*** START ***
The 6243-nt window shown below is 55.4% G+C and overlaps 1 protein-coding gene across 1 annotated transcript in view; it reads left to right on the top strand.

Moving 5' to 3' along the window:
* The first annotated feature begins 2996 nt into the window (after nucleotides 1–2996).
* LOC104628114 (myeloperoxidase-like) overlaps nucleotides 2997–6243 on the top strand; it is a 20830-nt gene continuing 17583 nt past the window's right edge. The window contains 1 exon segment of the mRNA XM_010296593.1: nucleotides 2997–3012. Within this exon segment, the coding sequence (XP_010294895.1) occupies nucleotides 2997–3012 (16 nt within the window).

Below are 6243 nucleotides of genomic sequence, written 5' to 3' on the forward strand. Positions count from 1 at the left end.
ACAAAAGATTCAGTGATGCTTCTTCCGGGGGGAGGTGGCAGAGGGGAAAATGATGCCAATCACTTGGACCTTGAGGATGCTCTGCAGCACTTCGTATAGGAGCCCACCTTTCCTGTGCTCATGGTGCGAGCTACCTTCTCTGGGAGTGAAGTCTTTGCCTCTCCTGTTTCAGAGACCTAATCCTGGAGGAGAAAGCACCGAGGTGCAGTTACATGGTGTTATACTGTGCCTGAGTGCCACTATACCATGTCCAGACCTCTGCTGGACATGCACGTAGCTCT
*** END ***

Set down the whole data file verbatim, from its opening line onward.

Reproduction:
The 6243-nt window shown below is 55.4% G+C and overlaps 1 protein-coding gene across 1 annotated transcript in view; it reads left to right on the top strand.

Moving 5' to 3' along the window:
* The first annotated feature begins 2996 nt into the window (after nucleotides 1–2996).
* LOC104628114 (myeloperoxidase-like) overlaps nucleotides 2997–6243 on the top strand; it is a 20830-nt gene continuing 17583 nt past the window's right edge. The window contains 1 exon segment of the mRNA XM_010296593.1: nucleotides 2997–3012. Within this exon segment, the coding sequence (XP_010294895.1) occupies nucleotides 2997–3012 (16 nt within the window).

Below are 6243 nucleotides of genomic sequence, written 5' to 3' on the forward strand. Positions count from 1 at the left end.
ACAAAAGATTCAGTGATGCTTCTTCCGGGGGGAGGTGGCAGAGGGGAAAATGATGCCAATCACTTGGACCTTGAGGATGCTCTGCAGCACTTCGTATAGGAGCCCACCTTTCCTGTGCTCATGGTGCGAGCTACCTTCTCTGGGAGTGAAGTCTTTGCCTCTCCTGTTTCAGAGACCTAATCCTGGAGGAGAAAGCACCGAGGTGCAGTTACATGGTGTTATACTGTGCCTGAGTGCCACTATACCATGTCCAGACCTCTGCTGGACATGCACGTAGCTCT